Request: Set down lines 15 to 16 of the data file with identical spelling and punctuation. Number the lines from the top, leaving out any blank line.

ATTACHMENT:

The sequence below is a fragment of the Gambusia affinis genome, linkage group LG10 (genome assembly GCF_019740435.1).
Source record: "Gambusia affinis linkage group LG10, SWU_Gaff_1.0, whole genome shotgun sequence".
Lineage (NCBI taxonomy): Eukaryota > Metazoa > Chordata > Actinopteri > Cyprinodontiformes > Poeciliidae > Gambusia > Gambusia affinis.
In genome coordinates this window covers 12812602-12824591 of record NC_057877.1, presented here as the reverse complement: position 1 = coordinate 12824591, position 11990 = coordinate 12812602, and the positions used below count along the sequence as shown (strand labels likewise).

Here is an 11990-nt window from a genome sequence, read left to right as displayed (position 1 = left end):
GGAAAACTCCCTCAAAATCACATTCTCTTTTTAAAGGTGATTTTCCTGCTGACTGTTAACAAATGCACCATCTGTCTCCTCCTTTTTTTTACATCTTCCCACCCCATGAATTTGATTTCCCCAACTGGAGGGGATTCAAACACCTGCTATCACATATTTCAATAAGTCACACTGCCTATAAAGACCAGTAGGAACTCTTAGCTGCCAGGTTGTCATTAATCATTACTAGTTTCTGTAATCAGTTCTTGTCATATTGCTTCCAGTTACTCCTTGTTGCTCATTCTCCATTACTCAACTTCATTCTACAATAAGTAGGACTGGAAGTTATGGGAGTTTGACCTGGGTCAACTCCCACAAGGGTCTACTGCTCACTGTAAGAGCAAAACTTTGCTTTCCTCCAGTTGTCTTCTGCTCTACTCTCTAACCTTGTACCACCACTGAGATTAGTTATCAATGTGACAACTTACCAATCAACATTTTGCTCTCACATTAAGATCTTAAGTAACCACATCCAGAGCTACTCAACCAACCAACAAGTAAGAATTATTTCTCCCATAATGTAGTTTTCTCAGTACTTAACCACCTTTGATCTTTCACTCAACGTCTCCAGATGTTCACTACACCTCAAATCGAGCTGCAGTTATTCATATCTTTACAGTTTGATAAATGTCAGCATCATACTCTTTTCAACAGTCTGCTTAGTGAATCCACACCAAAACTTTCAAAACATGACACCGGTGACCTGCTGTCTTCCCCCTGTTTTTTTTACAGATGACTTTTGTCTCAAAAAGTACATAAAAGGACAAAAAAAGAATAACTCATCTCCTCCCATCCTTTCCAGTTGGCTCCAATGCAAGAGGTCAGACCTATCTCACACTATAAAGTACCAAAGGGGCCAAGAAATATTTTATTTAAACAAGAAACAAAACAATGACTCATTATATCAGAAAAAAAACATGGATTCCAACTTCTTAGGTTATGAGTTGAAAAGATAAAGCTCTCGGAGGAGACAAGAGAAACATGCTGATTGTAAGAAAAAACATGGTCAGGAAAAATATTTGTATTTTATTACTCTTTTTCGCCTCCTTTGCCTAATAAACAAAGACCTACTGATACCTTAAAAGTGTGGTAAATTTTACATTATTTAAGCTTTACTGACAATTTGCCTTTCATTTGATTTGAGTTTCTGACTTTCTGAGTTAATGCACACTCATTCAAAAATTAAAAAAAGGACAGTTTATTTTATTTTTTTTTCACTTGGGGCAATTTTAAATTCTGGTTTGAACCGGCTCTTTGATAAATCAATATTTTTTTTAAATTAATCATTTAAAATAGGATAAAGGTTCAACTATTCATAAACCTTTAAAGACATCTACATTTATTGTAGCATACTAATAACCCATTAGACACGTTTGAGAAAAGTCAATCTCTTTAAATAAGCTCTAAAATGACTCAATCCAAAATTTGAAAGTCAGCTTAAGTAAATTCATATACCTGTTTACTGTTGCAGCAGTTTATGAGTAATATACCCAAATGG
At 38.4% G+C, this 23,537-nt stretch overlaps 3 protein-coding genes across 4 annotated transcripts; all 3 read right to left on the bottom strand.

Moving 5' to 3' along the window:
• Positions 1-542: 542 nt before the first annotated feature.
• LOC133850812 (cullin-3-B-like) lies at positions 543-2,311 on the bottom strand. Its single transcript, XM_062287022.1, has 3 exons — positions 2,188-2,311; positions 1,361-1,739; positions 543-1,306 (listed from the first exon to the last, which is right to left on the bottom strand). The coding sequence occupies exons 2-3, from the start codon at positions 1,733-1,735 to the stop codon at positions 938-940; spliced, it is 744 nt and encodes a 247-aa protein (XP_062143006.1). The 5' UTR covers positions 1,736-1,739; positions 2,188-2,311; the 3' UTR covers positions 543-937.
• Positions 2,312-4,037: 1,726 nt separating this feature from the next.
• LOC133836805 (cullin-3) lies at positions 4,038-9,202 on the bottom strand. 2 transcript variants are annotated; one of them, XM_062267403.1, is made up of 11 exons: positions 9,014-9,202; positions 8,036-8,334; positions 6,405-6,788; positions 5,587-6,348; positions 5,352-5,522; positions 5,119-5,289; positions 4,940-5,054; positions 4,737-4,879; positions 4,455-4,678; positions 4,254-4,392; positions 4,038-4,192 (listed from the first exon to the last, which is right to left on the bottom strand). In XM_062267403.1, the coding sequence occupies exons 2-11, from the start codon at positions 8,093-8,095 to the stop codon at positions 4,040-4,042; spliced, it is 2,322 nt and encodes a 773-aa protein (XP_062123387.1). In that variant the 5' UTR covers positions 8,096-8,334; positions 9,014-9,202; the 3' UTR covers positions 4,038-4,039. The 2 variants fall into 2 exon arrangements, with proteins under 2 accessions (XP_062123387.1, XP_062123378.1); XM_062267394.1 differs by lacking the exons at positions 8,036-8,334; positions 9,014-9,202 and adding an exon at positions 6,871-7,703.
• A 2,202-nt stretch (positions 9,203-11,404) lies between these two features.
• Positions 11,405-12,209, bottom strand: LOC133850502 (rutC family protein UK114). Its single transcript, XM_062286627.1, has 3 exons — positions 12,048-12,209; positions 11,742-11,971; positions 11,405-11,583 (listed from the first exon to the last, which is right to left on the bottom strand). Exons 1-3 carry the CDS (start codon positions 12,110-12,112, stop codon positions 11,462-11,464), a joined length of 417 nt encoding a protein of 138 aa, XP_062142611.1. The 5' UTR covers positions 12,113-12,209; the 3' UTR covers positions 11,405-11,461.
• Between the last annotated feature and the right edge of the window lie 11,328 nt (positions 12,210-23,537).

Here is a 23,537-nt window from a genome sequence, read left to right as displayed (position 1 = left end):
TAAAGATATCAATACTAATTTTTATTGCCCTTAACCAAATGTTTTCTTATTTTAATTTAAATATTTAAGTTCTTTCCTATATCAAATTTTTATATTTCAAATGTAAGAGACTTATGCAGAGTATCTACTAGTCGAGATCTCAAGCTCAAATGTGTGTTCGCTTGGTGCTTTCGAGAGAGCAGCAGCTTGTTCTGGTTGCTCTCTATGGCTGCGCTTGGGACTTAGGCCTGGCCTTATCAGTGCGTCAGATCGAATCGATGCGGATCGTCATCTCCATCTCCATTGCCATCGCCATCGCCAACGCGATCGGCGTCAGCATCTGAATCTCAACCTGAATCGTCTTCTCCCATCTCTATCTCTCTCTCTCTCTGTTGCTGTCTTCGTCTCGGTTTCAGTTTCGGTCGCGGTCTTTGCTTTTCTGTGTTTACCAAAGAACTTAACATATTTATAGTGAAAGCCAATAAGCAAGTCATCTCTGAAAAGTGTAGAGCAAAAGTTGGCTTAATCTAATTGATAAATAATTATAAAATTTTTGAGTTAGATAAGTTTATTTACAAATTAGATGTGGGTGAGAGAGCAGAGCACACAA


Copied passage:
• Between the last annotated feature and the right edge of the window lie 11,328 nt (positions 12,210-23,537).

Here is a 23,537-nt window from a genome sequence, read left to right as displayed (position 1 = left end):